Letter from Erasmus Darwin to Matthew Boulton, 1764[?]


A detailed letter in which Darwin explains to Boulton his theory of a mechanically propelled car.


Dear Boulton,

As I was riding Home yesterday, I concider’d the Scheme of the fiery Chariot, and the longer I contemplated this favourite Idea, the practicable it appeared to me. I shall lay my Thoughts before you, crude and indigested as they occur’d to me; telling you as well what I thought would not do, as well as what would do; as by those Hints you may be led into various Trains of thinking upon this Subject, and by that means (if any Hints can assist you Genius, which without Hints is above all other I am acquainted with) be more likely to improve, or disapprove. And as I am quite mad of this Scheme, I begg you will not mention it, or shew this Paper, to Wyot or any Body.

These things are required. First a Rotatory Motion. 2 easyly altering its Direction to any other Direction. 3 To be accelerated, retarded, destroy’d, revived instantly and easyly. 4 the Bulk, Weight, and Expence of the machine as small as possible in proportion to its Use.

Previous Observations

I am in doubt whether three or four wheels, will be better? Whether the Power should act on one wheel only? On which wheel? Let there be three Wheels, and the Power move one of the hinder ones, as A and the rest be ? Then I say the wheel A (if there were but two wheels A and B) would describe some curve as AC: now tho’ there is also a wheel at x yet if A only be moved it will endeavour to carry the Machine som little in that direction, unless the wheel x be so turn’d by the Helm as to oppose, viz. by having its direction as the line ab, when the direction of the other wheels are cd. Now I believe this to false Reasoning, since the Lever from A to x, being so much longer than from B to A, I believe it may pass a little upon that wheel but not at all so as to alter its direction. Hence if one wheel only is to move, perhaps it may be nearly the same thing which wheel it is whether A or x.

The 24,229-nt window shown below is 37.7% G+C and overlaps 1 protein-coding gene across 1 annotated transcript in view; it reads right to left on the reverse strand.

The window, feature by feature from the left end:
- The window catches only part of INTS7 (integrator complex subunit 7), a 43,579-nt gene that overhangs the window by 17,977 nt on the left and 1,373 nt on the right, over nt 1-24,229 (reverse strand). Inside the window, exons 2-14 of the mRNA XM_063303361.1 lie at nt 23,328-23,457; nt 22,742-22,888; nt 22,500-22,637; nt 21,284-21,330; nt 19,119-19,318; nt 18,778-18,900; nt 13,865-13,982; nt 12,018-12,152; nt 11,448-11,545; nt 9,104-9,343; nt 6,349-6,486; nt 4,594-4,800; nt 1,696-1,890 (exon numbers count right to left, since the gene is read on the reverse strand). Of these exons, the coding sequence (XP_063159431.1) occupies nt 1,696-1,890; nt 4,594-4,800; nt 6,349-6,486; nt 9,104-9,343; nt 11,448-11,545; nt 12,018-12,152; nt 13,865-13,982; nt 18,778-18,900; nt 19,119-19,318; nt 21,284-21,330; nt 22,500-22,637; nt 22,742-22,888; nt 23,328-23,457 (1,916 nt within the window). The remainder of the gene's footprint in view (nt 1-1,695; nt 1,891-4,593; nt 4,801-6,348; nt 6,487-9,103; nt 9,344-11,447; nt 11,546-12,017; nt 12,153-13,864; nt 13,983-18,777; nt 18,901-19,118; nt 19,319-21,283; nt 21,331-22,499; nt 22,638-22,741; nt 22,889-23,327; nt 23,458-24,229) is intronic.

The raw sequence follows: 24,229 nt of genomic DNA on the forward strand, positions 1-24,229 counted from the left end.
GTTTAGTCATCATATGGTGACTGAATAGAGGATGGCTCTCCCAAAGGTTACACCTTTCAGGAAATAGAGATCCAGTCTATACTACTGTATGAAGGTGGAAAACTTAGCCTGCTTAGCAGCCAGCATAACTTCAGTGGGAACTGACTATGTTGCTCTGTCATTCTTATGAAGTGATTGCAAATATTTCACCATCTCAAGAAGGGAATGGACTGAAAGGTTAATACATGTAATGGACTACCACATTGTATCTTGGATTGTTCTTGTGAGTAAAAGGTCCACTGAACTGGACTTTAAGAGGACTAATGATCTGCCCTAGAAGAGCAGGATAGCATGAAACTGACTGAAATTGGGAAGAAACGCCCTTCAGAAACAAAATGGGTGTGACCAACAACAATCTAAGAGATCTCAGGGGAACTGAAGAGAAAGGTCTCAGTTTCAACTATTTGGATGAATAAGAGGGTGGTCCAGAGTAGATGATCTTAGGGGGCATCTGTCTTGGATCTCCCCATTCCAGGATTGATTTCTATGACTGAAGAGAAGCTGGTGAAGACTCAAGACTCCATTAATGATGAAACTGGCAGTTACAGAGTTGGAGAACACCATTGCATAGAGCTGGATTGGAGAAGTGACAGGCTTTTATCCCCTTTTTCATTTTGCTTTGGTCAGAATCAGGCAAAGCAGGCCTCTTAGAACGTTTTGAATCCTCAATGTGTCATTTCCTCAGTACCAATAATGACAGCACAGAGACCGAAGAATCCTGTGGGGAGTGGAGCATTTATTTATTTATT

Second, suppose four wheel, could not one Hind one, and the opposite fore one be made to move, and so only two be loose? – No! the two wheels that move, a and c, must be of equal diameters, and they will move in equal Times (or the Velocities different, so as to counteract the inequality of diameter) then let the Carriage move in a Circle, and it lies under just the same inconvenience as if both the hinder wheels were fix’d on one axis.

Hence I conclude that a three wheel’d Carriage is the best, that to move any one of those wheels, will answer as well as moving the first wheel or nearly so. And that two wheels can not be moved in any Carriage without great Friction in turning about.

Thus Then

Let there be two Cylinders, antagonists, at each End of the Beam, or Lever as it is call’d, which may be made of a Bar of Iron, the diameters of the Cylinders equall. And each equal…Inches. One Steam Cystern serves both, and is placed between them. NB. the agitation of the Water by the roughness of the roads will encrease the Quantity of Steam.

Remark. Suppose one Piston up, and the Vacuum made under it by the Jet d’eau froid. That Piston can not yet descend because the Cock is not yet open’d, which admits the Steam into its antagonist Cylinder. Hence the two Pistons are in equalibrio, being either of them press’d by the atmosphere. Then I say, if the Cock which admits the Steam into the antagonist Cylinder be open’d gradually and not with a Jerk, that the first mention’d Cylinder will descend gradually and yet not less forceably.